New first-years, returning sophomores and even upperclassmen can easily take charge of what nutrients they consume by downloading one simple app — the Bite App. The Bite App contains menus from schools and organizations throughout the country but with a few simple clicks, Fairfield University students can “save” the menu for the Tully Dining Room and access it easily whenever they wish.

The Tully menu is divided by day with each meal, including breakfast, lunch, dinner and late night, sepa rated by a colorful banner. These bannered sections are then further separated into each area of the Tully from the soup and salad station to the grill, gluten-free and chef’s table, among others. For upperclassmen who have limited swipes and want a way to decide which days and meals to use them — this meal item list is undoubtedly the app’s most useful feature.

Despite this, there are some downsides that Sodexo needs to fix before the app can be used to its fullest potential. When foods are selected, a list of nutrition information appears which includes serving size, calories, amount of trans and saturated fats, cholesterol, sodium, fiber, carbohydrates and protein. This enables the ‘Menu Controls’ button on the top right corner of the app to restrict the menu so it only shows items without the allergen the student user selects. Sadly, the nutritional information that appears on this menu is not correct as the app lists foods that are utilized by Sodexo at every location — not specifically for Fairfield. So, while the Tully may be serving that surprisingly decent grilled salmon, the calorie information and serving size on the app may not match what is actually in the Tully.

Realizing that this was a potential health risk, Sodexo workers unexpectedly deleted the Tully menu for several weeks during October. In response to questions, Campus Dietitian Mackenzie Gordon assured that while caloric and other information may have been incorrect on the Bite App, she and her team always ensured that the allergen in- formation was correct. She then reported that she and the other member of the app team had “met to discuss the app and the validity of the information that it provided,” deciding afterwards to “[take] down the app and the information that it provides until we can figure out the kinks.”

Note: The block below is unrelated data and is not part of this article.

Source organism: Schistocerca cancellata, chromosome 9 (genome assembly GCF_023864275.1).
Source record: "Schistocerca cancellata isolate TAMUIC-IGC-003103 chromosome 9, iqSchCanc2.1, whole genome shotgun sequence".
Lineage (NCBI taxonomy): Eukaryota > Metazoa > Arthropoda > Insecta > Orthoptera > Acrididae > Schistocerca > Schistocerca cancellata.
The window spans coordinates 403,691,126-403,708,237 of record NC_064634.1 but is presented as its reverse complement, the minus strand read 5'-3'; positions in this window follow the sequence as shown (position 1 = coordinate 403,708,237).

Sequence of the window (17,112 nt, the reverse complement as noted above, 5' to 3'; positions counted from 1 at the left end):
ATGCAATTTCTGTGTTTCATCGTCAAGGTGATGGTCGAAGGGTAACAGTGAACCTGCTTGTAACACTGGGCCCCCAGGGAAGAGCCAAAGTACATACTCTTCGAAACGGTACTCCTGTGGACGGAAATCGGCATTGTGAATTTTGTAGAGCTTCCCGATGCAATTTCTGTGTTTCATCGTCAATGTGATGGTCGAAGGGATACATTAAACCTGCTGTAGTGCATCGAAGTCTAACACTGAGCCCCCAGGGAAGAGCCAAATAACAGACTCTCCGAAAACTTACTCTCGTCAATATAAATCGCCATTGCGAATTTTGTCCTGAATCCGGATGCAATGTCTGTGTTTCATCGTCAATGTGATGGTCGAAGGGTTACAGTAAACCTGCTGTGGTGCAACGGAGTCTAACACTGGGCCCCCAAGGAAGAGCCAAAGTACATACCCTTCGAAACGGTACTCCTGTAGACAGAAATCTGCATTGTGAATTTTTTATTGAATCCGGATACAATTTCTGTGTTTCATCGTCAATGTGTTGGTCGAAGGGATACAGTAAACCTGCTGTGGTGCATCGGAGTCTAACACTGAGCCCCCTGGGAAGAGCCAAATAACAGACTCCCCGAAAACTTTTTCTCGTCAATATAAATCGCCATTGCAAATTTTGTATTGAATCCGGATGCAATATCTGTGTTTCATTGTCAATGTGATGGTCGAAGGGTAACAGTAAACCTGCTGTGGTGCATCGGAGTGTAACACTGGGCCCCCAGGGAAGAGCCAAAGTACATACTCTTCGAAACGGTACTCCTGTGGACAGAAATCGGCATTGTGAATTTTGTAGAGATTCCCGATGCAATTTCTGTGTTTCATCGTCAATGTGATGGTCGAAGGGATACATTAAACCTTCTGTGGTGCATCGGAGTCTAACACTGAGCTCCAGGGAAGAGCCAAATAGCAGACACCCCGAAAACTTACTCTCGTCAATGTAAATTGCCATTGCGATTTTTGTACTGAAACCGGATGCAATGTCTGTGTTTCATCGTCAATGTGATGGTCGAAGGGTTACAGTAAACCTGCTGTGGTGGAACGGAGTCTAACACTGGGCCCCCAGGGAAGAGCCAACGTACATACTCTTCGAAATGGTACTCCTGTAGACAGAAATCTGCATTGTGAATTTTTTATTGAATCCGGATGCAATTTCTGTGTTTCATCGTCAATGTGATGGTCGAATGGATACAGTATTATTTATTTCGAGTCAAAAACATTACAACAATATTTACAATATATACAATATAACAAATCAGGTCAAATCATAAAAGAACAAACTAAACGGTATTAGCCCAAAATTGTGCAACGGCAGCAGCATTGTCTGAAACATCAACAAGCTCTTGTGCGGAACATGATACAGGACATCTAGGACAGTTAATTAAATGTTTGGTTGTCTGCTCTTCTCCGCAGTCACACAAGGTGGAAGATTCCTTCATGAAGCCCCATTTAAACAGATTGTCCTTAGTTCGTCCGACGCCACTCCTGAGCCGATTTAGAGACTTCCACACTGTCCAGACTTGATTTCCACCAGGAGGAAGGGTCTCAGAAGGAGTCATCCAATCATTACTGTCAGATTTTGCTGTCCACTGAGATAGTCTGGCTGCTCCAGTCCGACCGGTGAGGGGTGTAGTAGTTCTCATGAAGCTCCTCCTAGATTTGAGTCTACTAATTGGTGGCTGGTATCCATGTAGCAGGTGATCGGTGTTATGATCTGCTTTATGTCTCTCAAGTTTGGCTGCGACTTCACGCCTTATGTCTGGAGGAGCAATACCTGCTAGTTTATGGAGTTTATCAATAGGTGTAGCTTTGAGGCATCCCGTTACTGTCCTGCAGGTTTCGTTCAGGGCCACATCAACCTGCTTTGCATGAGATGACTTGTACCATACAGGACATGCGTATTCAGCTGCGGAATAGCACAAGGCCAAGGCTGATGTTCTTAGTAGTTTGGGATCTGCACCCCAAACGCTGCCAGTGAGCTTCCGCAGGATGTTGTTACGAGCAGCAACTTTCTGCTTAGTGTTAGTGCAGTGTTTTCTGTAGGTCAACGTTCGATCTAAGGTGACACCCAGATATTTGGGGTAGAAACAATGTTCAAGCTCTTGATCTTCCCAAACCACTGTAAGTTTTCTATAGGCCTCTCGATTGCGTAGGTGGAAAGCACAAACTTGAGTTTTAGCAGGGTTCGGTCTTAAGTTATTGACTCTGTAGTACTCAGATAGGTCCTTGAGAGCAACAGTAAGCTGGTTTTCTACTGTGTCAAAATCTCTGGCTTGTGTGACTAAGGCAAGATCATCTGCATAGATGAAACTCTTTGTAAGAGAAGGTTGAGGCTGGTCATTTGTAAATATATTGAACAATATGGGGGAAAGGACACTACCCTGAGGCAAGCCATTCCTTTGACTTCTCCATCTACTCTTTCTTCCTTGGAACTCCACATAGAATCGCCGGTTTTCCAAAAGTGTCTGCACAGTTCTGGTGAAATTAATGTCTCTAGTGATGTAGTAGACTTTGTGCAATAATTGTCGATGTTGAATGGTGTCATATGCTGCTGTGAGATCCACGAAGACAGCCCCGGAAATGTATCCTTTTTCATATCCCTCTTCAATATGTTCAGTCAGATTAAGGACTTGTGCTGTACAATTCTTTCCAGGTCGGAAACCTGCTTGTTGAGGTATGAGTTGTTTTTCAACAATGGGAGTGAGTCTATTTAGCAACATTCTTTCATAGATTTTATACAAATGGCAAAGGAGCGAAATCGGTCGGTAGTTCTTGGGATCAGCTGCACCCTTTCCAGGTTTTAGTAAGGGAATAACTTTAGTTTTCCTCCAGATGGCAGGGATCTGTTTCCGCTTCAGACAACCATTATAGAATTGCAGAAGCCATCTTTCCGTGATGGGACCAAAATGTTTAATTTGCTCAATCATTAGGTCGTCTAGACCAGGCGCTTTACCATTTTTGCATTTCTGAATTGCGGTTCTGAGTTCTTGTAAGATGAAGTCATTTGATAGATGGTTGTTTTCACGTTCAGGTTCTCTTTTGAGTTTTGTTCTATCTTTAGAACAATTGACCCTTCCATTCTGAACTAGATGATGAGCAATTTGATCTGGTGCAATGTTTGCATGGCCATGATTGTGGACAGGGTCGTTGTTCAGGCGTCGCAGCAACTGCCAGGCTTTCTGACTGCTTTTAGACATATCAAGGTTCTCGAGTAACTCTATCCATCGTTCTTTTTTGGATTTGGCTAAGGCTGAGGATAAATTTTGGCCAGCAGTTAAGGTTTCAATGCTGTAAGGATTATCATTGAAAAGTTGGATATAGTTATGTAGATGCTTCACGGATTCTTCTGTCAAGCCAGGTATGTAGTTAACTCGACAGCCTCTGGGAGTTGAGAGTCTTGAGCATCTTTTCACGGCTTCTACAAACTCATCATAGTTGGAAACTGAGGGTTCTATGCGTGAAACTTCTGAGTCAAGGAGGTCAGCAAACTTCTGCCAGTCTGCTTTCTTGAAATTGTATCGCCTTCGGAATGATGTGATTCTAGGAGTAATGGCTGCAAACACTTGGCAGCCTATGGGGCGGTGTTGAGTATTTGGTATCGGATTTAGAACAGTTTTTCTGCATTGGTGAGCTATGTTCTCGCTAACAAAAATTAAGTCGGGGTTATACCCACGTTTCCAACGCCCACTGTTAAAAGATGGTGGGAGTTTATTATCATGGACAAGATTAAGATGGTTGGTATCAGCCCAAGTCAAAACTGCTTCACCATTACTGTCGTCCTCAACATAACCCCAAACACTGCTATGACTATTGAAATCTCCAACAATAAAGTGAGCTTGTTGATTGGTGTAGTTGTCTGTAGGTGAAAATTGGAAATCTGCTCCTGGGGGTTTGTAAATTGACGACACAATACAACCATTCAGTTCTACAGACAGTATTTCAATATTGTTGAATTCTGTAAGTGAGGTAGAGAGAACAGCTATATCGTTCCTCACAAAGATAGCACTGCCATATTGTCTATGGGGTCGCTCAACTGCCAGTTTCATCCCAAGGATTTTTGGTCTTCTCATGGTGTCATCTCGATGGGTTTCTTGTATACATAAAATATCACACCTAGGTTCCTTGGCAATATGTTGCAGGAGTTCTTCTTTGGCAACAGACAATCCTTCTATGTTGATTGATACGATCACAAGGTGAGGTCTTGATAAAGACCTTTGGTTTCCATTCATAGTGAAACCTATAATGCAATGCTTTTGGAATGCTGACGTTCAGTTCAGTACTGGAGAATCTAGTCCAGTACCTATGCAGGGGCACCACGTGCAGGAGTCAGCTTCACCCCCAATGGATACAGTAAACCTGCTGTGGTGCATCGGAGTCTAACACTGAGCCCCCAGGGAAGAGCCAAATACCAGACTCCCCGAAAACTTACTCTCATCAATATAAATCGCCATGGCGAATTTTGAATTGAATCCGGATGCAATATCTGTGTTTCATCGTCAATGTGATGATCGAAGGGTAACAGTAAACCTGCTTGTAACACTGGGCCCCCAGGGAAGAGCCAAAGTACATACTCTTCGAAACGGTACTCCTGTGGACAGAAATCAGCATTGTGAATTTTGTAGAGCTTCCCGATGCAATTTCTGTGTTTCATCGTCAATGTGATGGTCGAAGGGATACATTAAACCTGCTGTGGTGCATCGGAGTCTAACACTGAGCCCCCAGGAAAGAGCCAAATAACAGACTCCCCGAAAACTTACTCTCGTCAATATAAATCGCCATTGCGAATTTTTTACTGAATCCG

On Saturday, Oct. 28, the app went back into operation. While Fairfield’s Sodexo team could not fix the nutrition information during this period, they used the time to ensure that all nutritional signs posted in the Tully had the correct nutritional information, allergen content, serving sizes and calories. After much discussion and many requests from students wishing to know what is being

served in the Tully before swiping, the Sodexo team then re-activated the app with the warning that students only use the app as a guide while relying on the signs posted in the Tully for accurate nutritional, allergen and caloric information.

After hearing that the app was back in operation, Emily Michelini ‘20 observed that, “I really enjoy using the Bite App … Unfortunately, it has not always been correct, so I hope that with the improvements [that will be and have been] made it will not only be more accurate with the food being served, but also with what ingredients the foods contain. I have many food allergies and I hope that for the safety of myself, and other students like me, that these problems have either been fixed or that students will be warned about these problems.”

Despite its flaws, the Bite App is a very useful tool for all years, but it can be especially useful for upperclassmen with limited meal plans who don’t want to waste a swipe for food they can easily prepare in their own kitchens.

Students hope that, once the “kinks” that Gordon mentioned are worked out, the app, or whatever may or may not replace it, will become a life saver — especially for those students with allergies or dietary restrictions.

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-- Executive Editor Emeritus -- English Literature & Film, Television, and Media Arts

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